Eleanor: The older I get, the more the answer to that question—where were you for what is actually closer to thirty years—evolves, because I think about it in (I hope) more mature ways. For example, yes, indeed, I was having some problems with pronouns, meaning, when I was younger, I wrote about love, which meant I had to decide if I was writing about girls or boys, and I hadn’t, at that point, really decided that yet. But also, because of this temporary status I had suddenly achieved as a minor cultural figure, I found myself in the company of a lot of famous and successful writers, most of them novelists, and I thought that was what I was supposed to do next—write a novel. So, I think I had the idea that you were supposed to go through stages as a writer: poetry was the training wheels, then maybe you wrote short stories, and finally, you somehow emerged into the big time as a Novelist, with a capital N. In other words, there were a lot of forces that were working on me and I was too young to make good decisions about myself as a human being or as a writer, so I made some bad ones, like trying to write novels. I was not, at that point in my life, capable of writing anything in long form nor of developing full-fledged characters. In the end, everything has turned out fine though because I did just go ahead and live my life and when it was time to come back to writing poetry, I did. And I’m a better person now, a more settled person, and, I think, more skilled as a writer, so time has ended up being my friend. As were those writers I met long ago—they were all very nice to me, very helpful. (People like Donald Barthelme and Richard Stern; I owe them great debts.) I was the one who had problems.

: The character of Jack Sears in your story, “Alison’s Restaurants,” mysteriously disappears off the air for six, seven months, on a “self-imposed exile” from a radio show. I don’t want to give the storyline away, but one of the things that stood out for me was that Jack’s life had become unmanageable due to a major depressive episode that he couldn’t account for, and that he didn’t want to be labeled “crazy” by his listeners. I know that you revealed in one interview:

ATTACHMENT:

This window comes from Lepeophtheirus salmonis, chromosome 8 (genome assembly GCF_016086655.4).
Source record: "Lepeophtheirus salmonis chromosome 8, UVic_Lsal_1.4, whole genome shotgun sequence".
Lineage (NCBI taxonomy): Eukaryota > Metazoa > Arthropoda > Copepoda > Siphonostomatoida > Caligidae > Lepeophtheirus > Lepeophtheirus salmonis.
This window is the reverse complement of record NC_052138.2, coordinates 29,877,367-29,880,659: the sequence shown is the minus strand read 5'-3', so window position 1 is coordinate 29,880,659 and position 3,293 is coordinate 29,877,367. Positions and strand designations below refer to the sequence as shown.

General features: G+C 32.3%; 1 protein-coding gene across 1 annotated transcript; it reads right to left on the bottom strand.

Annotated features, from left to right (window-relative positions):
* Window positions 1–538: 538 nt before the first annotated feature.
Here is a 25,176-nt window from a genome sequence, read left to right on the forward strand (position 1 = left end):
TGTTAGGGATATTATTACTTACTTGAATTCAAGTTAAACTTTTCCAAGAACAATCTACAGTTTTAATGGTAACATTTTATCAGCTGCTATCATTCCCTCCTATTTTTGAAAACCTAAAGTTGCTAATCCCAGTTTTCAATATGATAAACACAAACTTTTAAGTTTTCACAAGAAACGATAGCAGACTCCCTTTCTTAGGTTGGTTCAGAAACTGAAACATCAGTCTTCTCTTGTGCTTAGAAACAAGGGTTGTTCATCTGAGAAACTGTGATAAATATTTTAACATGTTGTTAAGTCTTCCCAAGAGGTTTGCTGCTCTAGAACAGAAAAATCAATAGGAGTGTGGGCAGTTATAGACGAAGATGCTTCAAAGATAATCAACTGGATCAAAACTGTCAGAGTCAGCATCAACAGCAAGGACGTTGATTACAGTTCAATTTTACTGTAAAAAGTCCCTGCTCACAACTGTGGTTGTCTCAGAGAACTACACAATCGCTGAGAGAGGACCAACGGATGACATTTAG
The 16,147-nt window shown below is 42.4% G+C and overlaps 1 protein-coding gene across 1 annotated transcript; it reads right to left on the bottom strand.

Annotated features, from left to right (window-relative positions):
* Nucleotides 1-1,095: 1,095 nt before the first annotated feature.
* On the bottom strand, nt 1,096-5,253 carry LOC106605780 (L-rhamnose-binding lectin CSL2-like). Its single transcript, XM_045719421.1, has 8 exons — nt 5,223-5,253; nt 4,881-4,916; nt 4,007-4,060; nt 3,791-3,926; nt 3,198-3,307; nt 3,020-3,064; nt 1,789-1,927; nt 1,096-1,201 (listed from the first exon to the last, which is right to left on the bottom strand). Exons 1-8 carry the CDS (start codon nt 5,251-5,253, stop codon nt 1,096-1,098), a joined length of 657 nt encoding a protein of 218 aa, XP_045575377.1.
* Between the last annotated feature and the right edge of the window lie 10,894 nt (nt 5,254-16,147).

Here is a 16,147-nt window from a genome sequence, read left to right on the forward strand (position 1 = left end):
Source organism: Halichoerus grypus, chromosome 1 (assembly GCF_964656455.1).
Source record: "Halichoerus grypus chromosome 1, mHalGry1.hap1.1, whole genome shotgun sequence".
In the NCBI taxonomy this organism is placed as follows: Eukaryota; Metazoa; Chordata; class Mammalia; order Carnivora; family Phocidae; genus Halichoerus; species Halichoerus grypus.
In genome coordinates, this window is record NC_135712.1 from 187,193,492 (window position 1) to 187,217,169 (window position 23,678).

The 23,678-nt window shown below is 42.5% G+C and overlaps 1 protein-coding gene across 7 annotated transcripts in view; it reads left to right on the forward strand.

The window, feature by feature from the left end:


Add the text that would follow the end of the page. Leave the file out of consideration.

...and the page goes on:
I wish I could make my absence from struggling with literature into something romantic (a crippling love affair, a decades-long meditation on the cruel nature of art) but it's much more mundane: I was trying to live what I thought was a normal life, but thankfully, I wasn't equipped for that.

What are the most outstanding parallels to the story with your own disappearance?

Eleanor: Oh gosh, what an interesting question. I hadn’t seen any parallels until you brought that up. So let me first give you the rooted-in-reality answer: the Jack Sears character is based on a man named Art Bell, a famous radio personality whose program focuses on aliens and crop circles and things like that. He actually did disappear for a while and there were all kinds of rumors about why that happened; the truth was that he had some personal problems to deal with (don’t we all)?

But, to make a connection I hadn’t thought of before, there is a major disappearance in my past, and it isn’t my separation from art. From the time I was a young teenager, I had a stepsister who suffered from schizophrenia; one night about twenty-five years ago (a couple of years before I had my first book published but after I had left home to live on my own), she apparently got up in the middle of the night, walked out of my parents’ house, and was never seen or heard from again. The police searched for her, so did private detectives and psychics but not a trace has ever been found. I actually had very ambivalent feelings about all that: my stepsister was extremely difficult to live with, her mother (my stepmother) manipulated her in a way that had caused problems between myself and my father and had made it difficult for my brother and I to maintain the close relationship we had always had (and still have, now) so I felt sorry that my parents had to go through the agony of not knowing what had happened to my stepsister, but I also wasn’t too upset that she was gone. (What can I say? I was young and heartless.) So I think the concept of disappearing looms large somewhere in my subconscious. Death, of course, is the final disappearance, so I’m going to have to think about all those connections a little more.